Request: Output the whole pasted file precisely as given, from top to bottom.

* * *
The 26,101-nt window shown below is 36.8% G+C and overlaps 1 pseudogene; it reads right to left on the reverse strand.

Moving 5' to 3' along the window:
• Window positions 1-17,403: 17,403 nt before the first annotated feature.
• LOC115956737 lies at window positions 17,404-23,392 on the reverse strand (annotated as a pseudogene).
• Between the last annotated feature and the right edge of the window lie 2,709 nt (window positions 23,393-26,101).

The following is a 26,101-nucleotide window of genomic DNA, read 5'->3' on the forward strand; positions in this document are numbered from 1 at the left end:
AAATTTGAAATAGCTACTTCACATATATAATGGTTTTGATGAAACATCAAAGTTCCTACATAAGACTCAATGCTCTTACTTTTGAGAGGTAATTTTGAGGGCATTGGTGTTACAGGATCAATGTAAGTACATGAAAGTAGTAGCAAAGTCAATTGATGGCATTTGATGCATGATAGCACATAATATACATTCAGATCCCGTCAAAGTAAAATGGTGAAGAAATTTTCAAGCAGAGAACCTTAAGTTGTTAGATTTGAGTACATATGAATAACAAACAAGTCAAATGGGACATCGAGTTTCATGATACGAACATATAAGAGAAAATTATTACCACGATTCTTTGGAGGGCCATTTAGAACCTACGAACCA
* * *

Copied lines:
The 26,101-nt window shown below is 36.8% G+C and overlaps 1 pseudogene; it reads right to left on the reverse strand.

Moving 5' to 3' along the window:
• Window positions 1-17,403: 17,403 nt before the first annotated feature.
• LOC115956737 lies at window positions 17,404-23,392 on the reverse strand (annotated as a pseudogene).
• Between the last annotated feature and the right edge of the window lie 2,709 nt (window positions 23,393-26,101).

The following is a 26,101-nucleotide window of genomic DNA, read 5'->3' on the forward strand; positions in this document are numbered from 1 at the left end:
AAATTTGAAATAGCTACTTCACATATATAATGGTTTTGATGAAACATCAAAGTTCCTACATAAGACTCAATGCTCTTACTTTTGAGAGGTAATTTTGAGGGCATTGGTGTTACAGGATCAATGTAAGTACATGAAAGTAGTAGCAAAGTCAATTGATGGCATTTGATGCATGATAGCACATAATATACATTCAGATCCCGTCAAAGTAAAATGGTGAAGAAATTTTCAAGCAGAGAACCTTAAGTTGTTAGATTTGAGTACATATGAATAACAAACAAGTCAAATGGGACATCGAGTTTCATGATACGAACATATAAGAGAAAATTATTACCACGATTCTTTGGAGGGCCATTTAGAACCTACGAACCA